CORRESPONDENCE

Restore world’s cultural heritage with the latest science

IPANEMA-CNRS, Paris-Saclay, France.
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National Museum of Natural History, Paris, France.

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National Centre for Scientific Research, Paris, France.

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French Academy of Sciences, Paris.

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Two months on from the tragic fire at Paris’s Notre Dame Cathedral, we hope that restoration efforts will draw on scientific-heritage research.

Multidisciplinary research can guide historical interpretation and restoration, and inform the public’s subsequent perception of the building’s authenticity. It also helps to limit potentially irreversible damage to the world’s heritage in the future.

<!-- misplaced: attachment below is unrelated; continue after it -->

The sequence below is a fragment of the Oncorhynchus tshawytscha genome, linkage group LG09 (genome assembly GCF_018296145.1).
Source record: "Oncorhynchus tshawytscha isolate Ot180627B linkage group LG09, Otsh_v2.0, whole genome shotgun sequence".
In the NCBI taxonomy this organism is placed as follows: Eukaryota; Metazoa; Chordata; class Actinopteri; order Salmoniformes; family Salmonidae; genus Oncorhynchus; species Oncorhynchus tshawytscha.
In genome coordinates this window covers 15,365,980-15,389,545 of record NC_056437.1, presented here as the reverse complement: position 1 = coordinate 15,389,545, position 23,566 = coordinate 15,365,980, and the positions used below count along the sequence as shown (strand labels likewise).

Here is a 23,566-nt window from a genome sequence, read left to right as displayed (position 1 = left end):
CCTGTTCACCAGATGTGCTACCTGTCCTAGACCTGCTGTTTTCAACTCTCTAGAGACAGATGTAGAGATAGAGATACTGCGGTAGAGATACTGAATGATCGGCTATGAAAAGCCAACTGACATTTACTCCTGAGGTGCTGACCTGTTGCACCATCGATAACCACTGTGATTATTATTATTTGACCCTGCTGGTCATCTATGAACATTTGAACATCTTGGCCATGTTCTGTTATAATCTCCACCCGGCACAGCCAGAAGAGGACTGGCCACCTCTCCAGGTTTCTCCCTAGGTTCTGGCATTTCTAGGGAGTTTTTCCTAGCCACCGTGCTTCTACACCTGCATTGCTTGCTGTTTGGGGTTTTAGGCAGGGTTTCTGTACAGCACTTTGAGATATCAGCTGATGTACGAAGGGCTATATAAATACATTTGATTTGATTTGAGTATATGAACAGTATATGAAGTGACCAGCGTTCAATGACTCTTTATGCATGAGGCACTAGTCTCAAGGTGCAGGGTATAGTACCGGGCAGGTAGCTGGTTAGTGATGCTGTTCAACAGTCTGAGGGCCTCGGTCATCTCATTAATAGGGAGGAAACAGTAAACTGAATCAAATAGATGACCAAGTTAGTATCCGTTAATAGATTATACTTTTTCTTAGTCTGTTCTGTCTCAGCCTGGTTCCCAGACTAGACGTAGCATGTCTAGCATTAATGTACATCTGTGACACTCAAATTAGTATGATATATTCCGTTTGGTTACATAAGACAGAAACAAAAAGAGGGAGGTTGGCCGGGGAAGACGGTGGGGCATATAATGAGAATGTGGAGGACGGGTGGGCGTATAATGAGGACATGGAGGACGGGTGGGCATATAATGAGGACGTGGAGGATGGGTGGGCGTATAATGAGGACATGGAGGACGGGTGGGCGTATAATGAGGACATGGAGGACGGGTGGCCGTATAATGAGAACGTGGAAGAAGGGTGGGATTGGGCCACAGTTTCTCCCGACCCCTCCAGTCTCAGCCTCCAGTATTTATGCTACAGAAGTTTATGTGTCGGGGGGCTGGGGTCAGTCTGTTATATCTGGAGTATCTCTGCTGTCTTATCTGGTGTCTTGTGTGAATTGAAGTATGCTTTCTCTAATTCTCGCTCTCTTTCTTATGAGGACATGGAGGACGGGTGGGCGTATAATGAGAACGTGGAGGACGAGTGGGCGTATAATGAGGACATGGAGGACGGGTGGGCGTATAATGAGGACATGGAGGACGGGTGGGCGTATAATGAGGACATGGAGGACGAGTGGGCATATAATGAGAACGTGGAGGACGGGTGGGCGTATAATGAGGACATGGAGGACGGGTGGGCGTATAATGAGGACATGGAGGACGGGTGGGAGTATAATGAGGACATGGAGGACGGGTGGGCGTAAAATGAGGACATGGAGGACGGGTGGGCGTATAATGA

The European Commission’s 2021–27 Horizon Europe programme recognizes the importance of heritage research to societies and economies. And an international declaration signed in Paris at this year’s World Meeting on Heritage, Sciences and Technology aims to improve the understanding, preservation and enhancement of heritage and to illuminate how heritage research can inspire scientific discoveries (see go.nature.com/2kpnjxj). To this end, the declaration calls for heritage studies to be included in the mission statements of research organizations, cultural institutions and funding agencies.

Nature 570, 164 (2019)

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